Kwame Kwei-Armah: Jean never said to anyone, “Please don’t pay me for my art.” He just put the money in his fridge and spent it wildly. But he took the money so he understood art as a business. Whether that corrupted his soul and made it quite hard for him to negotiate living, I think that is up for debate. But art is business and business is art, there is no separating it. Otherwise, we as artists would just do what we do and leave it in our homes.
But you know that in order to get that vibration out into the world, you are going to have to interface with the business of bringing an audience to your work. The easiest kind of artists for me are those who understand that what they do with their wealth is almost as important as what they do with their art.
Can you speak about working with Jeremy Pope and Paul Bettany, and what they brought to the characters?
Kwame Kwei-Armah: Working with Jeremy and Paul has been one of the purest times I’ve had in a rehearsal room. They are such beautiful artists that every day, they come into work and they leave their soul on the floor. It really is quite extraordinary. I feel blessed to have done this process.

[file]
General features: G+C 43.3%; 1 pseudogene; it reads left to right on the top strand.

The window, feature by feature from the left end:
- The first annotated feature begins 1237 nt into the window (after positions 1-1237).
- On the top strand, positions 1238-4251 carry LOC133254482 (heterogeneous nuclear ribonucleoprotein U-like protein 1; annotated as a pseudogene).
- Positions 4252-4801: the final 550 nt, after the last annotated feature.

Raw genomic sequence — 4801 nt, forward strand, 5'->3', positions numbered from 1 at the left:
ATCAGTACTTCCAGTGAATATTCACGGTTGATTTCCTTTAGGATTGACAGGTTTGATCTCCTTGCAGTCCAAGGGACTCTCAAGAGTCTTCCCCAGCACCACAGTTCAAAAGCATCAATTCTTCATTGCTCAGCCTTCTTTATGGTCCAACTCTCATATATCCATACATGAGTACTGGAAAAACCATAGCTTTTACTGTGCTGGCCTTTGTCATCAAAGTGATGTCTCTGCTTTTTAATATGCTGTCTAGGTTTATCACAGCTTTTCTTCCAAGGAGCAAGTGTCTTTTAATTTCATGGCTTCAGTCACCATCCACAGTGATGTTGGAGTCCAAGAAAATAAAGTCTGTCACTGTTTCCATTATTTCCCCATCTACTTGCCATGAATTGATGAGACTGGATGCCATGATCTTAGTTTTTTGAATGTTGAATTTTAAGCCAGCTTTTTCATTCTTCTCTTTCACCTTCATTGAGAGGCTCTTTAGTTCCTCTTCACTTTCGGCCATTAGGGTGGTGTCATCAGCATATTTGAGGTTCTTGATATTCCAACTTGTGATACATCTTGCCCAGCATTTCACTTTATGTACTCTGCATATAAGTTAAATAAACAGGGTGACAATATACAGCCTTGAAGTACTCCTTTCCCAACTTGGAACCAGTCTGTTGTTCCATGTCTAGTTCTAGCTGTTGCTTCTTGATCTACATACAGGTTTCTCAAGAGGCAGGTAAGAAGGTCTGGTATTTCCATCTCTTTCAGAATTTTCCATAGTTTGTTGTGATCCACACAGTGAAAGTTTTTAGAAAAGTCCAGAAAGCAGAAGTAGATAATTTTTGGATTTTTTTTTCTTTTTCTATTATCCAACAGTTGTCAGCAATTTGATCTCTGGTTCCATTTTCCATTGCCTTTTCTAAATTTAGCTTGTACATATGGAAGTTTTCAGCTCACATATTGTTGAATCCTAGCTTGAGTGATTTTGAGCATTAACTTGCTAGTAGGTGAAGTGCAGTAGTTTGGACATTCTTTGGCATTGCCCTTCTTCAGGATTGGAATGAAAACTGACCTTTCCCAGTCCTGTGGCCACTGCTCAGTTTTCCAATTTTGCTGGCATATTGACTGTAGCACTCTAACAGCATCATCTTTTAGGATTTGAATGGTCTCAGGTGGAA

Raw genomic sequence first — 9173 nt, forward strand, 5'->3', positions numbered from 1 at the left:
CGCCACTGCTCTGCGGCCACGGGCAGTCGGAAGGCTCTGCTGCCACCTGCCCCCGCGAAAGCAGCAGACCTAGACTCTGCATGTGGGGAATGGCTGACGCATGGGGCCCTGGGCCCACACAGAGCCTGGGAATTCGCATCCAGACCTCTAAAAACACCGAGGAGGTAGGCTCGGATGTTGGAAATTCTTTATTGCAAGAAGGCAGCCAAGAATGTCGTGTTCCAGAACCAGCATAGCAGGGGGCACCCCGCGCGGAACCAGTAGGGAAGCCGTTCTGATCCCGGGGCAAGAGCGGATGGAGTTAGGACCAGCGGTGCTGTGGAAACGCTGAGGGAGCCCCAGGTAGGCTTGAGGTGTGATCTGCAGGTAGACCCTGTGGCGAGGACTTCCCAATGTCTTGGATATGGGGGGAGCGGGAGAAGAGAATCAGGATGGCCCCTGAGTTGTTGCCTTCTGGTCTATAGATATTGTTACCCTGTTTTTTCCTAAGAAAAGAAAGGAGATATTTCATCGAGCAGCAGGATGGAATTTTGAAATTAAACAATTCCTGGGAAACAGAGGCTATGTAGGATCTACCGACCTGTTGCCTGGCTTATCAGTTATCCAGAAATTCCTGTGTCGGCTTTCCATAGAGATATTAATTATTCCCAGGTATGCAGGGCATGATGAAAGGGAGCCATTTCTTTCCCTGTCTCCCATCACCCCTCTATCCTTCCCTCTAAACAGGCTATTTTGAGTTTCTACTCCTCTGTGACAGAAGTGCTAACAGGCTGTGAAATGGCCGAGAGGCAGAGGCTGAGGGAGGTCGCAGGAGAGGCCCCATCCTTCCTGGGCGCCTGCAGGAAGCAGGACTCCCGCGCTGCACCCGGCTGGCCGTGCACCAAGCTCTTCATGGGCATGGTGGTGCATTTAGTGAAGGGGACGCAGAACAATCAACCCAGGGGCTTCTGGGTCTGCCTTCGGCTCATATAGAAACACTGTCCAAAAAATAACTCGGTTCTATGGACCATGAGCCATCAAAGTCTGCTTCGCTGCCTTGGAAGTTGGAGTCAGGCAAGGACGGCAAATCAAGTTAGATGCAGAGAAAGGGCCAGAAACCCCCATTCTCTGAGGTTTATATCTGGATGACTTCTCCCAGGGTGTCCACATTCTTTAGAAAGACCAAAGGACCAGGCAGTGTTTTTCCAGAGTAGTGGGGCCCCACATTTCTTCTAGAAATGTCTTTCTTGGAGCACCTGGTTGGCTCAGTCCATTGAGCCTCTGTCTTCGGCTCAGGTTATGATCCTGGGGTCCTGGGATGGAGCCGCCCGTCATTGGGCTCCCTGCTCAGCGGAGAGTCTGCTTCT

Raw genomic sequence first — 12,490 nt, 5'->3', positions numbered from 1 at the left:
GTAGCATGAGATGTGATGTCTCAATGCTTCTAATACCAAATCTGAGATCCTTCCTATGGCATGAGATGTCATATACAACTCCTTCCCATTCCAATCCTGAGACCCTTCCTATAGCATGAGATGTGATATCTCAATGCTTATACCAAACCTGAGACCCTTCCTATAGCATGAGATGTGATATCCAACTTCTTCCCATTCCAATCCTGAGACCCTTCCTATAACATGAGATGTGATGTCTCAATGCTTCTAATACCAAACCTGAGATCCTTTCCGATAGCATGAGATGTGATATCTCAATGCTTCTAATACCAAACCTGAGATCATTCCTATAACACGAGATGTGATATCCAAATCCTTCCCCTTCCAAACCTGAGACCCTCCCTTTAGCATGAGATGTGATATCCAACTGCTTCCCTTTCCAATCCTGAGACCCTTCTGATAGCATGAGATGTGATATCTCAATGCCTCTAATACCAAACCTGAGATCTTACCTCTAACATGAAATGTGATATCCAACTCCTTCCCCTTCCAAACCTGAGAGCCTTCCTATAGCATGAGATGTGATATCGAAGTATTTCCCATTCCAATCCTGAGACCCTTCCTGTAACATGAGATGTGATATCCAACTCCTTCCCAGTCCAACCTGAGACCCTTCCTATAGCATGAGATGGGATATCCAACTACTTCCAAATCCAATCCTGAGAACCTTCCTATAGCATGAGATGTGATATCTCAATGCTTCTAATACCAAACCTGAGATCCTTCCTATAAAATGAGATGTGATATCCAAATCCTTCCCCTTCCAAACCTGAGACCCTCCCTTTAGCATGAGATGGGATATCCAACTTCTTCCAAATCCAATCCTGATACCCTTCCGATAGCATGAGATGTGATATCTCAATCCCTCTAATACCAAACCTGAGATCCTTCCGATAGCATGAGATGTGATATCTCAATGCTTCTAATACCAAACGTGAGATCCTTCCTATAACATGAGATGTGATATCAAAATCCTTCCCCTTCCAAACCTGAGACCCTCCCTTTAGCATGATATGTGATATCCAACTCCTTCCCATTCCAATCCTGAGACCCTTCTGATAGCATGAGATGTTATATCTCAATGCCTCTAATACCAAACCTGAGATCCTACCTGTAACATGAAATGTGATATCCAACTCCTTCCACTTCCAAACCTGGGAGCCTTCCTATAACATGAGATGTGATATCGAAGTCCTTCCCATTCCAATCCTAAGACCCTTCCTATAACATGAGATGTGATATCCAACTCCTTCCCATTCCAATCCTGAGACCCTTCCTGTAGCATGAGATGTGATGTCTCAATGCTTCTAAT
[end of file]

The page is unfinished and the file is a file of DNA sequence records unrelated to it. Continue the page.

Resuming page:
Can you speak about working with Anthony McCarten?
Kwame Kwei-Armah: Anthony was magnificently open during rehearsal. One of the honours is working with actors who have dramaturgical intelligence. Both Jeremy and Paul would come to the floor and do what Anthony had written and then, when they heard or sensed there was a little vibration of exposition, they would present it to us with their best acting chops. That would allow us to see, oh, that’s got a little exposition and so then it’s on us. Anthony would hear it and then all of us would sit down and rub it down with sandpaper.
Were there any particular revelations in the story that helped you to really understand Basquiat and Warhol?